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I have the following code:

function generateinputdistributions! (jointA, jointB)
    rand! (jointA)
    rand! (jointB)
    println (sum (jointB))
    jointA *= (1.0/sum (jointA))
    jointB *= (1.0/sum (jointB))
    println (sum(jointB))
end

And I have a few lines of code calling it in another file:

generateinputdistributions! (jointA, jointB)
println (sum (jointB))

where jointA and jointB have been preallocated. I expected that the third print statement should give an answer of 1 (the second one does). However, it does not, and instead gives the value of the first print statement. Thus, it looks like the jointA in jointA *= (1.0/sum (jointA)) is a local object that is destroyed. Can someone please explain what exactly is going on?

What I want to do is modify jointA and jointB in place (for performance reasons). rand! seems to do its job correctly. I don't understand this behavior of *=.

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1 Answer 1

jointA *= (1.0/sum (jointA)) will result in the jointA variable containing a new object leaving the old jointA untouched. the reason is that multiplication does not modify it's operands in place. *= is the same as saying = *(...) After that line jointA contains a different object than before the line. The new object is scoped to the function since it is allocated there and never returned so julia is free to GC it after the function exits.

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Thanks for the clarification. I don't really understand why this must be the case. To me (from C/C++ experience), "=" and " = *" should have (or at least be allowed to have) different meanings. For instance, in C/C++, one can overload the two operators "" and "*=". When one wants to modify the object in place, one can use "*=", and when one wants a new object, one uses "= *". Basically, "*=" should not just be a syntactic sugar, it should have different meaning in my opinion. Can you shed more light as to why Julia does not do this? –  gandalfthegreat Mar 14 at 11:20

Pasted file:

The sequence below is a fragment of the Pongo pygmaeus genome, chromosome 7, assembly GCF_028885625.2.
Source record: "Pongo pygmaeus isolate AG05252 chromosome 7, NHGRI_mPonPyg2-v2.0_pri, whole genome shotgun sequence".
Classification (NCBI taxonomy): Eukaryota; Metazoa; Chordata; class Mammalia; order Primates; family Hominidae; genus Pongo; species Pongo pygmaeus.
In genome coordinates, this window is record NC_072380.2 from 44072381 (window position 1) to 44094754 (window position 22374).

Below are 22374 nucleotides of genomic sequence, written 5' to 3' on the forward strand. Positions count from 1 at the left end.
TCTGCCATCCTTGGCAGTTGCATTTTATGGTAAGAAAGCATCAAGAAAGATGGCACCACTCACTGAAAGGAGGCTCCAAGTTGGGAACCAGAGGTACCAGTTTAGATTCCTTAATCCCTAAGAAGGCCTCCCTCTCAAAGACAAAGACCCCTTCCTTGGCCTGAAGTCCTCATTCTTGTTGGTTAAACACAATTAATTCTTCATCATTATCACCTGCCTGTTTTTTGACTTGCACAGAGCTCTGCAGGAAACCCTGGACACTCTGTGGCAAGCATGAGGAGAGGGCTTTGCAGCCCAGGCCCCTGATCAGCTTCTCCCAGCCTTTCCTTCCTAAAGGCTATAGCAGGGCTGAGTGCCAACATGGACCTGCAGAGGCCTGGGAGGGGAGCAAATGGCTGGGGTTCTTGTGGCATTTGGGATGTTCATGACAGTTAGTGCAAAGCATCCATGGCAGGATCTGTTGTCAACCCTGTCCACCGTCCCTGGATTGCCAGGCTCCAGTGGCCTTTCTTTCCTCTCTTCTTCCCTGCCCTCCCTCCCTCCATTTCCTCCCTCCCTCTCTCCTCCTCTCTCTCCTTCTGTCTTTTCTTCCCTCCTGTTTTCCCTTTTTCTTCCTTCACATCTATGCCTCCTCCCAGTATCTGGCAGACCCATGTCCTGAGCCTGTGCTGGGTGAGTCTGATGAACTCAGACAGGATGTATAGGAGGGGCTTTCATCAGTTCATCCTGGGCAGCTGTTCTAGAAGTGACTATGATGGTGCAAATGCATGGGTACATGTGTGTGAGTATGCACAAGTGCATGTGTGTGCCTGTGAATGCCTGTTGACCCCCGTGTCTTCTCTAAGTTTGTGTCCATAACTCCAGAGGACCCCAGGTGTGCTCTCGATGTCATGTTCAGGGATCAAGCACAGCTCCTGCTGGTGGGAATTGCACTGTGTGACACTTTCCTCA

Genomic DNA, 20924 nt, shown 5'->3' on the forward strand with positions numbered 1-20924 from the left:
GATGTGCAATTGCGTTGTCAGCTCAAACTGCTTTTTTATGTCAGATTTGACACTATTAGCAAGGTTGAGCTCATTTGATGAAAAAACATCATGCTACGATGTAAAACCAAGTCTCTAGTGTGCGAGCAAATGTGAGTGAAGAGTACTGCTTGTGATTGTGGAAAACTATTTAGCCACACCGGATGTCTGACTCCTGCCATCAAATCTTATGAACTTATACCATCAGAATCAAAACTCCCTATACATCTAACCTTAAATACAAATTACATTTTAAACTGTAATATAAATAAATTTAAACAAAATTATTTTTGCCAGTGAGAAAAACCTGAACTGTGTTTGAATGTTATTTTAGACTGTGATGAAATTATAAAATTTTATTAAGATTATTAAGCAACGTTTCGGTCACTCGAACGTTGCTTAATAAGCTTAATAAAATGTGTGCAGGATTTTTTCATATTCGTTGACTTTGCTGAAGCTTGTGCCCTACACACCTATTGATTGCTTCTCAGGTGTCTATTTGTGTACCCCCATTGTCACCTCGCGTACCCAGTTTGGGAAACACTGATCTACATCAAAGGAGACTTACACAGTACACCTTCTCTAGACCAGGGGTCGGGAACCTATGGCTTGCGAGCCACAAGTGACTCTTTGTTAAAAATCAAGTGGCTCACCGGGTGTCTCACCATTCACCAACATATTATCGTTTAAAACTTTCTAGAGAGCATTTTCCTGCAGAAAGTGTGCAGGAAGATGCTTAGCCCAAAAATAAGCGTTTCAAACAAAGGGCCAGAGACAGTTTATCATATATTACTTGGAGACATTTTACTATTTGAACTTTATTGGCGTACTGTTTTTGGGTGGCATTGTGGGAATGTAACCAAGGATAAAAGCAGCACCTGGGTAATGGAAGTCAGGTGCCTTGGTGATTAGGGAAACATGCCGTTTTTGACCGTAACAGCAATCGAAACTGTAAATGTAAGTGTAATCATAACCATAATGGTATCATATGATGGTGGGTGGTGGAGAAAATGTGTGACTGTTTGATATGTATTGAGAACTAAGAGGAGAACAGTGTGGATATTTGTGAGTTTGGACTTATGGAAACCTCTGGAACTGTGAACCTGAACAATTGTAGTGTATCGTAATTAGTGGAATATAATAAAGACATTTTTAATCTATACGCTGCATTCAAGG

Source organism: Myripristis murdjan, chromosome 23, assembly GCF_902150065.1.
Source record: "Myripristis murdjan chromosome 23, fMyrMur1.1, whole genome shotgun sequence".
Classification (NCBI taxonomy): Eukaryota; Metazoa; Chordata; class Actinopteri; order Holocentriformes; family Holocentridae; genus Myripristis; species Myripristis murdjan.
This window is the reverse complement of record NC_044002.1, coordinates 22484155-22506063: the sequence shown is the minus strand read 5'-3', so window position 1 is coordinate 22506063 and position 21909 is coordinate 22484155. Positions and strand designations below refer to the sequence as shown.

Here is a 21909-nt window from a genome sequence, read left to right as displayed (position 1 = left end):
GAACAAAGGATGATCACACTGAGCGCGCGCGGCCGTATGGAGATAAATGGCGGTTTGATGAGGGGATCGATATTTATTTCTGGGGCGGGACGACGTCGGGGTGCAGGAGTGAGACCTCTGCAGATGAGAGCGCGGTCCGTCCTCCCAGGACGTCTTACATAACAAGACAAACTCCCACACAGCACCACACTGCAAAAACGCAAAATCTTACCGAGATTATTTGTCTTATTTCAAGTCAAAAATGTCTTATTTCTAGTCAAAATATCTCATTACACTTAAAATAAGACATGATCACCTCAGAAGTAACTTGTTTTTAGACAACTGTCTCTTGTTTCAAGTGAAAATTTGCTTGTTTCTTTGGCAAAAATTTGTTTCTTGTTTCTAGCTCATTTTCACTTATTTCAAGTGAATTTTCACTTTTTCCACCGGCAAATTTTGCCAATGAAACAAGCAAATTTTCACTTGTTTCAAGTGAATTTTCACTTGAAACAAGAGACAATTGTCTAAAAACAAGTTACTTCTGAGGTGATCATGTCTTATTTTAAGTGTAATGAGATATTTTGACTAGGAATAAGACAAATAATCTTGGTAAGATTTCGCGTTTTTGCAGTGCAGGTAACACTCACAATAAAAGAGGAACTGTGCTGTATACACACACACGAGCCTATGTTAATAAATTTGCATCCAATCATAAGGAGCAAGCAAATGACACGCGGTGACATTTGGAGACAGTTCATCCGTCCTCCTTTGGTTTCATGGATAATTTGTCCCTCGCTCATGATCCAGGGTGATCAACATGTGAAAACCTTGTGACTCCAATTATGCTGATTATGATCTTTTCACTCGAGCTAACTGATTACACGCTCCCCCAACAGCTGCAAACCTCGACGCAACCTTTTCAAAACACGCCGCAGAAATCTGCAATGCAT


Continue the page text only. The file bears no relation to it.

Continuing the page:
See this issue github.com/JuliaLang/julia/issues/249 –  Mr Alpha Mar 14 at 13:36
    
@MrAlpha: Thanks. From the discussion there, it sounds like if one does jointA[:] *= (1.0/sum (jointA)), one gets the performance associated with not creating a new object (that is, modify the array in place), right? –  gandalfthegreat Mar 14 at 14:05
    
No, it creates a new object and copies it. To really do it in place, use the scale! function. –  tholy Mar 14 at 14:22
    
@tholy: ok. Don't you think it would be nicer if there was some sort of operator syntax (such as .*= or *!=) instead of having to use the scale! function? –  gandalfthegreat Mar 14 at 14:41

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